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Eur J Cancer Care (Engl). 2010 Jul;19(4):442-57. doi: 10.1111/j.1365-2354.2009.01082.x. Epub 2009 Dec 17.

The effect of communication skills training on patient outcomes in cancer care: a systematic review of the literature.

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1
Scientific Institute for Quality of Healthcare, IQ Healthcare 114, Radboud University Nijmegen Medical Centre, PO Box 9101, 6500 HB Nijmegen, the Netherlands. r.uitterhoeve@cis.umcn.nl

Abstract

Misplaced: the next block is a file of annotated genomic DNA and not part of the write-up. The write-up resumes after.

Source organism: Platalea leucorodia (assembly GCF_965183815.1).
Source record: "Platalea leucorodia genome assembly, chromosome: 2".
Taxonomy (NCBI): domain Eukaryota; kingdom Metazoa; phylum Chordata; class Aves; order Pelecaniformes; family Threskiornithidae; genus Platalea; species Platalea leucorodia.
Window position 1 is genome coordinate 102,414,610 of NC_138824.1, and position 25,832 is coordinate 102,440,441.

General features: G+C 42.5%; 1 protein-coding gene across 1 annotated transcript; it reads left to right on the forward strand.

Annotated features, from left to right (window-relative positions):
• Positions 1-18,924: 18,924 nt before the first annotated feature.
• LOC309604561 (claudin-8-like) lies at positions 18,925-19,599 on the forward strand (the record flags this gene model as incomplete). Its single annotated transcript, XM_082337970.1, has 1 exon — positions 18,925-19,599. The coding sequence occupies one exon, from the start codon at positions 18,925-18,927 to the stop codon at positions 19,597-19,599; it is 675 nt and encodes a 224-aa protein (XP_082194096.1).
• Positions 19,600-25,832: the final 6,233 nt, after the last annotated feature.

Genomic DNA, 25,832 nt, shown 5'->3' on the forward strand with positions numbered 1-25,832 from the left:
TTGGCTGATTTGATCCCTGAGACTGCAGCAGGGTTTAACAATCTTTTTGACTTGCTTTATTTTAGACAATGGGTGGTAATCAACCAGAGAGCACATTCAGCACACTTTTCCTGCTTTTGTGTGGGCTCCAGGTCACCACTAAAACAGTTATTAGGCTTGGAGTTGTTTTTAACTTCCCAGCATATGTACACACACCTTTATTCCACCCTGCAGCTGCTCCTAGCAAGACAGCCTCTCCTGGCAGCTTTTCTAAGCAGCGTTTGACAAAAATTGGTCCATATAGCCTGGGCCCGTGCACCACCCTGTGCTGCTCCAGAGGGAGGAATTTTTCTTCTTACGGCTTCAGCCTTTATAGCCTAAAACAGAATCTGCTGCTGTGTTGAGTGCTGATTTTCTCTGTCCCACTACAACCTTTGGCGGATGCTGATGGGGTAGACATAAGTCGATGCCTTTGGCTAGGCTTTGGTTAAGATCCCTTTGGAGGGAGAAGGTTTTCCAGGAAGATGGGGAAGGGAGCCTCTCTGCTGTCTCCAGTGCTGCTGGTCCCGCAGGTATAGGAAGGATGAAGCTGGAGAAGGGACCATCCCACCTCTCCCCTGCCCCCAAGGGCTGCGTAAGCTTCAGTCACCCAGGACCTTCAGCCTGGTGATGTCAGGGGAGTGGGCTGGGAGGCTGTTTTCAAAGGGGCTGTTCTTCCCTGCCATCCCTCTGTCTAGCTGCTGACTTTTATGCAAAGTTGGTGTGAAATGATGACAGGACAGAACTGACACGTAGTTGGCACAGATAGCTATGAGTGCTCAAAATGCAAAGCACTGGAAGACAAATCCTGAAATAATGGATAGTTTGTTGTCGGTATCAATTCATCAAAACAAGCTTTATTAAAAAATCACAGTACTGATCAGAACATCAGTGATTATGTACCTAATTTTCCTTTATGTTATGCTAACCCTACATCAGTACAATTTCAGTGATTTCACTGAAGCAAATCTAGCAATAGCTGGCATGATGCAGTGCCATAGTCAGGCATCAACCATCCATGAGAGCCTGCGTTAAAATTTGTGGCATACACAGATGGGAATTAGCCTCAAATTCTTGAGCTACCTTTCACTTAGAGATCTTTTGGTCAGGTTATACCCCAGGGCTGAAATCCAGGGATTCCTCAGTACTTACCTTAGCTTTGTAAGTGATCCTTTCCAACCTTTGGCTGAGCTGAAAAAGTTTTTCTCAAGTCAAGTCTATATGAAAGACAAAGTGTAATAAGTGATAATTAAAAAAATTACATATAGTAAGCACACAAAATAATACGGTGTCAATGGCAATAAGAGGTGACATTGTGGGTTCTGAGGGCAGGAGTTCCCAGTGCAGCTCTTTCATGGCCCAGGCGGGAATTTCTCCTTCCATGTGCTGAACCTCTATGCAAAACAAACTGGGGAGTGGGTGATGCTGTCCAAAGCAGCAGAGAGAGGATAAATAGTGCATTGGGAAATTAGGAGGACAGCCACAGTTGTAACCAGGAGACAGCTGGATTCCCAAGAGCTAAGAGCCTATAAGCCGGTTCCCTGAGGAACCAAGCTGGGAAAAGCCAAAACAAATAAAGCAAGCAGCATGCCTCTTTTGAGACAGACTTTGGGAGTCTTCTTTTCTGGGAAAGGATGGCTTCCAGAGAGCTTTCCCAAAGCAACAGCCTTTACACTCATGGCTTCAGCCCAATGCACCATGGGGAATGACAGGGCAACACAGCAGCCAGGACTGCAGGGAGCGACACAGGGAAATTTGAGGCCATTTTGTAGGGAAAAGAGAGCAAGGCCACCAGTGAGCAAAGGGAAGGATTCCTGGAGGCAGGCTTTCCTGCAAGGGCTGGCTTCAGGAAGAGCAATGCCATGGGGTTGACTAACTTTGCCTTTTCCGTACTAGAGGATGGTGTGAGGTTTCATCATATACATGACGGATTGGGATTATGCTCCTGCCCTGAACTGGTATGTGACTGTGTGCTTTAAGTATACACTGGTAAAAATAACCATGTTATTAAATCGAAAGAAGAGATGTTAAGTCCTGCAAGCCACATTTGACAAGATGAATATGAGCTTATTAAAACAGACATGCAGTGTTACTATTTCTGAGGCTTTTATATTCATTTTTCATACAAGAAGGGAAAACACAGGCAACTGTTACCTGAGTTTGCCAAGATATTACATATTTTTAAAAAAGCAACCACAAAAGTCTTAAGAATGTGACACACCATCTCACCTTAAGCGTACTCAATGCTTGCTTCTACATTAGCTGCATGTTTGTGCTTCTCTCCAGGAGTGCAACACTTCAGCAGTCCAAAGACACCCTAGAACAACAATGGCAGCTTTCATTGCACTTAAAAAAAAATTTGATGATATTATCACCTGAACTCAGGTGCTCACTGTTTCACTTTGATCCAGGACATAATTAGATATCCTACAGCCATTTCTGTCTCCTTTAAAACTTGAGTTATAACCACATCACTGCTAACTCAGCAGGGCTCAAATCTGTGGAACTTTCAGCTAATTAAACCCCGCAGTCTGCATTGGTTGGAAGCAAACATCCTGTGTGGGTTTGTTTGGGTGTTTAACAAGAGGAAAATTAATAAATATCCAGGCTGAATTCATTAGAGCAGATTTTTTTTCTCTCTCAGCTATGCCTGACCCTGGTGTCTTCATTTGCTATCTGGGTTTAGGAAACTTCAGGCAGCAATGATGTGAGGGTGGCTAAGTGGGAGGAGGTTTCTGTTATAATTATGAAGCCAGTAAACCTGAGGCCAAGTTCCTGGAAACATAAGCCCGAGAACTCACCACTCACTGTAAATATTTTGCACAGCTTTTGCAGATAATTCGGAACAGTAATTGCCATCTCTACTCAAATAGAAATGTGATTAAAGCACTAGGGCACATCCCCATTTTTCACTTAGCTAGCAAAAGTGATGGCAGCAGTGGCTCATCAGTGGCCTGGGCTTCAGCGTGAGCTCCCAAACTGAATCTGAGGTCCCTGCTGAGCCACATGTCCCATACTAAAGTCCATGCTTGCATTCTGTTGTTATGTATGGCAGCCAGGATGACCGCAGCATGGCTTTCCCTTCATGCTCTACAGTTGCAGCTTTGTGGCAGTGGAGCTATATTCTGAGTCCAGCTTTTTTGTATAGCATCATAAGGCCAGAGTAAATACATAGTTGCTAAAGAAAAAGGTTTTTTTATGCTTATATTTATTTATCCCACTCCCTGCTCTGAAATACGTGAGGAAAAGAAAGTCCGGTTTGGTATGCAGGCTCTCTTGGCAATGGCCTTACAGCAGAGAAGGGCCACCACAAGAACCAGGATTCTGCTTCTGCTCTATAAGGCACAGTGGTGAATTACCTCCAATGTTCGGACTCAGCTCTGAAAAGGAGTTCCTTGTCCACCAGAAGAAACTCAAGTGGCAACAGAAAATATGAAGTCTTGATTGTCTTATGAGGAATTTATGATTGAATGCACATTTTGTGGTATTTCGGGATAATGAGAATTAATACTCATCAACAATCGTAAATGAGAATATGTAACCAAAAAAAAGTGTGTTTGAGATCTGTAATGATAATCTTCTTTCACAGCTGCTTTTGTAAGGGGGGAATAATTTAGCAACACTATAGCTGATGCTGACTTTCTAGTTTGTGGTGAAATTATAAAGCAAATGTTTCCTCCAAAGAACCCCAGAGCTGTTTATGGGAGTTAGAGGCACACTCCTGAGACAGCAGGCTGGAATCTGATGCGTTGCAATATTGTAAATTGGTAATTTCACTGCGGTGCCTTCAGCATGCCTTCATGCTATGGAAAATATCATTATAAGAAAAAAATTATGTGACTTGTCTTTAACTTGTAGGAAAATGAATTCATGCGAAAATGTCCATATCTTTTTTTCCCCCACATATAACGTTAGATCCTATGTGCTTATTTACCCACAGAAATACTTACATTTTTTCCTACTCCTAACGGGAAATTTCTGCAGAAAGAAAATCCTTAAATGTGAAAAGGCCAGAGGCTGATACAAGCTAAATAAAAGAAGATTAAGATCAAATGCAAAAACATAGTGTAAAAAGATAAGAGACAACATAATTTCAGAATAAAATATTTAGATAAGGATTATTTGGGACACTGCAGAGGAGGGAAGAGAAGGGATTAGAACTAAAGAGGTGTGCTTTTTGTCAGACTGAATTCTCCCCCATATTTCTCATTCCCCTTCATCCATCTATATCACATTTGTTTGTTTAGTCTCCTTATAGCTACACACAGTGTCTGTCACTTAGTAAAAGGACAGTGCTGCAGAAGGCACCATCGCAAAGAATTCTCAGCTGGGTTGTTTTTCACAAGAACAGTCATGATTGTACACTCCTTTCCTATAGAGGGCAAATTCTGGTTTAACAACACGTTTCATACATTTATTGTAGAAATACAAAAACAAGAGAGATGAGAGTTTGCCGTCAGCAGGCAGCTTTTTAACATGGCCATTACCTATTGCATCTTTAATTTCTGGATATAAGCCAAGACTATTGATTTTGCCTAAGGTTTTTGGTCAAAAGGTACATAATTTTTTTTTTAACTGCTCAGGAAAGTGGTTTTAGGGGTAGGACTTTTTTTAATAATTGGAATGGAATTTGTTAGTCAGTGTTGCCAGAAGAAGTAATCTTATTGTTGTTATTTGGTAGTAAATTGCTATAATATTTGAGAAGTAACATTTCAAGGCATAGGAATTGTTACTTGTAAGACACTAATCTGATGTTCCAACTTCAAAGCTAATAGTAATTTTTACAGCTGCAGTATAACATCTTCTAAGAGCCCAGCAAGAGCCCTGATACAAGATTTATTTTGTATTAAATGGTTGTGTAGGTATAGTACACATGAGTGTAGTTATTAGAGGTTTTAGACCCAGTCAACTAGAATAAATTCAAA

The objective of this review was to determine whether communication training for healthcare professionals (HCP), including nurses and medical doctors, in cancer care improves patient outcomes. Eligible studies with a focus on patient outcomes and a controlled or single group pretest-posttest design were identified according to Cochrane Collaboration Guidelines. Seven studies, encompassing 10 papers and involving five randomised controlled trials, were included. Studies involved 411 HCP, including a total of 1677 encounters with adult cancer patients. Forty-nine papers were excluded, primarily because no patient outcomes were reported. Regarding patient satisfaction outcomes, estimated effects in favour of communication training ranged from 0.07 (95% CI: -0.30 to 0.44) for satisfaction with information and support to 0.70 (95% CI: 0.16 to 1.24) for satisfaction with assessment of concerns. No evidence was found for the effectiveness of communication training on patient distress outcomes. We concluded that the current review reveals inconclusive evidence to prove the effectiveness of communication training on patient satisfaction and patient distress. More high-quality studies are needed.

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